From Sea to Table. About the time the Romans got the idea to start an empire, the Yup'ik peoples along the eastern Pacific sat down to their first herring dinners. Grooved stone sinkers that date back as far as 700 B.C. and that were used to weigh down fishing nets have been collected off the coast of Western Alaska.

Native Alaskans traditionally fished herring by kayak, using sinew nets; these days they go out into the ice-laden waters in 22-foot open skiffs. Ashore, the herring are gutted and strung on braided strands of grass, then hung on drying racks.

"The residents of Nelson and Nunivak islands consume roughly 350 pounds of herring per person per year, so you can see that it's a pretty important resource for them," says Jon Zuck of the Bering Sea Fishermen's Association (BSFA).

The subsistence need for herring takes precedence over commercial fisheries in the Nelson/Nunivak islands area of the Bering Sea and in other areas where locals depend on the fish for food more than for money. The subsistence fishermen may take all the herring they need, and commercial openings are called only if the herring stocks are high enough to provide for both.

Last year there was no commercial fishery in the Nelson/Nunivak islands area. This year Fish and Game might call a small commercial opening if there are enough fish.

Herring stocks in Bristol Bay and the entire Bering Sea region are in a natural state of decline. Fishery biologists describe this state as "recruitment failure," meaning that not many juvenile fish are making it to spawning age (between four and seven years), while older fish keep dying off at the regular rate.

All fish born in the same year form a year-class, and biologists say 197778 year-classes were very strong, yielding commercial harvests between 40,000 and 50,000 tons in the mid-80s. This year, the 1984 year-class will join the fisheries. But the 1984 year-class is not as strong; most of the fish harvested probably will be the older fish.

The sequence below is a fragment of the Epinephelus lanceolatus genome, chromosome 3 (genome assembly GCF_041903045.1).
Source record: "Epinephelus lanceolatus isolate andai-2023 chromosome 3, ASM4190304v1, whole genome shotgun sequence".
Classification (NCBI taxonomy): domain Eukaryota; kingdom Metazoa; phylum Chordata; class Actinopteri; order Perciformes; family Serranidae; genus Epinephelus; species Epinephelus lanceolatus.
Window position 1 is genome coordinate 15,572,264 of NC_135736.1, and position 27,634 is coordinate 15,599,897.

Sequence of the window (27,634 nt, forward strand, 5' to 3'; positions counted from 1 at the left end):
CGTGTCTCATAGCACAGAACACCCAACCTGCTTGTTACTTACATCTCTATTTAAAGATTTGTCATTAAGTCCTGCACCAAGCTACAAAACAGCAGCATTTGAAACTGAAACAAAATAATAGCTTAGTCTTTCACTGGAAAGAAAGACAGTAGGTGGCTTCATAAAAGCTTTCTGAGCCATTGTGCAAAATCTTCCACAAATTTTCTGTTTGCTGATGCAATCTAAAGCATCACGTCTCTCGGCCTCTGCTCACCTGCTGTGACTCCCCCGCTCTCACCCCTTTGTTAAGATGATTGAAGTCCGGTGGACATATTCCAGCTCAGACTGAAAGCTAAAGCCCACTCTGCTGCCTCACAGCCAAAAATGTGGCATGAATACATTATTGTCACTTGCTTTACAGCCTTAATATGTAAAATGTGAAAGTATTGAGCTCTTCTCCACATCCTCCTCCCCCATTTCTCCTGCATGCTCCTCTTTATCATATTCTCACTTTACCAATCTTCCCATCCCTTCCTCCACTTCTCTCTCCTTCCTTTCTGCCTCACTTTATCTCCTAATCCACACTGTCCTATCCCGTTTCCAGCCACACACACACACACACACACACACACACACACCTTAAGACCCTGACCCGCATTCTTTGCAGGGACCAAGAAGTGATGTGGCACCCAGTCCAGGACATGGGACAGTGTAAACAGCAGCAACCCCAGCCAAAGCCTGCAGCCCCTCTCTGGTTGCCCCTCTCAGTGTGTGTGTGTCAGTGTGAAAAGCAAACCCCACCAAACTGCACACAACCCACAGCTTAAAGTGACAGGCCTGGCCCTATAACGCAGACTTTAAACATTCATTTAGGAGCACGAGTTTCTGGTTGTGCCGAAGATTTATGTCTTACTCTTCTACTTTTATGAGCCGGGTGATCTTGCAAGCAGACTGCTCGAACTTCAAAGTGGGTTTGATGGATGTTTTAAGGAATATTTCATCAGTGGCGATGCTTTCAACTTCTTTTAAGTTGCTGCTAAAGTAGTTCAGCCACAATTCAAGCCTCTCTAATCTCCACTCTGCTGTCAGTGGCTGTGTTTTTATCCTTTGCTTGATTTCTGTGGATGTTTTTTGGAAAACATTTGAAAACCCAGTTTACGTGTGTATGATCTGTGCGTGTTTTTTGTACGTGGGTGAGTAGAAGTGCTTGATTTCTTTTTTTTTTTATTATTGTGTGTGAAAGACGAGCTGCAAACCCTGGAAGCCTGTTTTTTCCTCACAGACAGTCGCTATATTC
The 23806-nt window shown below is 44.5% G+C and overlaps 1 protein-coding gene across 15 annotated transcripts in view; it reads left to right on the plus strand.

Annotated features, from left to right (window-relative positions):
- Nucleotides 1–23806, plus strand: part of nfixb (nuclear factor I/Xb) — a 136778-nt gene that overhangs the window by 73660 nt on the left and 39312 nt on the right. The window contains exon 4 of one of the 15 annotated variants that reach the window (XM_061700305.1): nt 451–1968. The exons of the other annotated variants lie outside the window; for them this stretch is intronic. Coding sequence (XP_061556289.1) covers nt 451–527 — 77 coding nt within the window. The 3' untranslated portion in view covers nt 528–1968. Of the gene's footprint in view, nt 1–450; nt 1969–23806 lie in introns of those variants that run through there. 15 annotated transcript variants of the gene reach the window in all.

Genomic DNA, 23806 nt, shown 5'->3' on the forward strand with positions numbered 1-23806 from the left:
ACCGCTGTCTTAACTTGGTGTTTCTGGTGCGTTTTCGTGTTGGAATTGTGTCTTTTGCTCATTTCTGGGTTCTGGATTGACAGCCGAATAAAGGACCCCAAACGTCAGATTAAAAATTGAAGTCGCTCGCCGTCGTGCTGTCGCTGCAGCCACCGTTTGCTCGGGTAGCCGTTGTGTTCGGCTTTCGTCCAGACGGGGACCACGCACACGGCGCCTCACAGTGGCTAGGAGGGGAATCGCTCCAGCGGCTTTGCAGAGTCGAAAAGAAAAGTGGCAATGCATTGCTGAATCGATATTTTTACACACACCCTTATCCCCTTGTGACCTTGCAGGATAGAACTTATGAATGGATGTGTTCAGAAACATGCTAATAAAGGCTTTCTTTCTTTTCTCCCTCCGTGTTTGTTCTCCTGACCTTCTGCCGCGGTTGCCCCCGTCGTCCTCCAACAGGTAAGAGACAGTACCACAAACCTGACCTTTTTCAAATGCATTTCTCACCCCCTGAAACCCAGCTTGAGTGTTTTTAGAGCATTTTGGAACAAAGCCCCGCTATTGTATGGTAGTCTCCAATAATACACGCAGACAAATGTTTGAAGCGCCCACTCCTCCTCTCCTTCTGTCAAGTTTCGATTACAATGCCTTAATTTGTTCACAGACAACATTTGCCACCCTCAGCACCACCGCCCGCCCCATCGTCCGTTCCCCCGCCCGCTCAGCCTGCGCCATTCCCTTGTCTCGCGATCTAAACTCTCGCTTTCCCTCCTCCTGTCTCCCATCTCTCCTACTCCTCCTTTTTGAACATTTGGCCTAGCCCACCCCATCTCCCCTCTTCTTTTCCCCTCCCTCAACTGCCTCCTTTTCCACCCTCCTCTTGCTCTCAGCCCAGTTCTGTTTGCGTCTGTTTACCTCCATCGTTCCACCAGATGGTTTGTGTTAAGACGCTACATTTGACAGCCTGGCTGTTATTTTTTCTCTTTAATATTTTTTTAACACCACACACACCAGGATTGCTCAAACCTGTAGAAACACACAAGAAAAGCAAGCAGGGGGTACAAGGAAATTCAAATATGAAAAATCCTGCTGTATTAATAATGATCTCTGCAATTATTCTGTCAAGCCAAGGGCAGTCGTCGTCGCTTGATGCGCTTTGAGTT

This is good for commercial fishermen, because older fish usually are bigger and carry lots more roe, hence bringing better prices. But an aging resource also means there probably will be fewer fish to harvest this year and in the years to come.

"Basically, the cause of the decline in herring is recruitment failure, and we don't know what oceanographic conditions result in that," says ADFG biologist Fritz Funk. "It's not that unusual. It happens from time to time in the Bering Sea."

The subsistence herring fisheries have no doubt seen recruitment failure come and go over the millennia. Under the current management system, there's no provision for setting subsistence harvest limits for herring if the resource drops below sustainable levels.

"At the moment we're working on criteria for how we (ADFG) would respond if stocks went down so low that even subsistence takes would threaten stocks," Funk says. "We're not there yet, but we're anticipating how we'd react to that situation. At Nelson Island, we were in that situation in the early 1970s, and the village elders voluntarily reduced their harvest. So it could again be a self-regulating situation."

Funk says subsistence herring may have to be curtailed if stocks in the Nelson/Nunivak islands area drop below 1,000 tons. This year, the stock was estimated at 1,897 tons.

Western Alaska fishermen point to two activities that they feel exacerbate the declining herring stocks in the Bering Sea. A food-and-bait fishery for herring out of Dutch Harbor, conducted in the fall, took 820 tons last year.

Subsistence fishermen are fighting to keep that harvest from increasing. They believe the Dutch Harbor fishery takes herring from the Nelson/ Nunivak islands stocks. But the biggest problem Western Alaska subsistence fishermen have is the more than 3,000 tons of herring taken as bycatch by high-seas trawlers.

"We're not exactly sure yet how much herring is taken as bycatch," Punk says. "National Marine Fisheries Service hasn't released final estimates. It could be as high as 5,000 tons. We're pretty certain it's not enough to cause overexploitation of the stock, but it probably is enough to affect the stocks."

What nobody knows is how much herring the trawlers take while fishing around for pollock in the unregulated waters of the international zone, called the Donut Hole.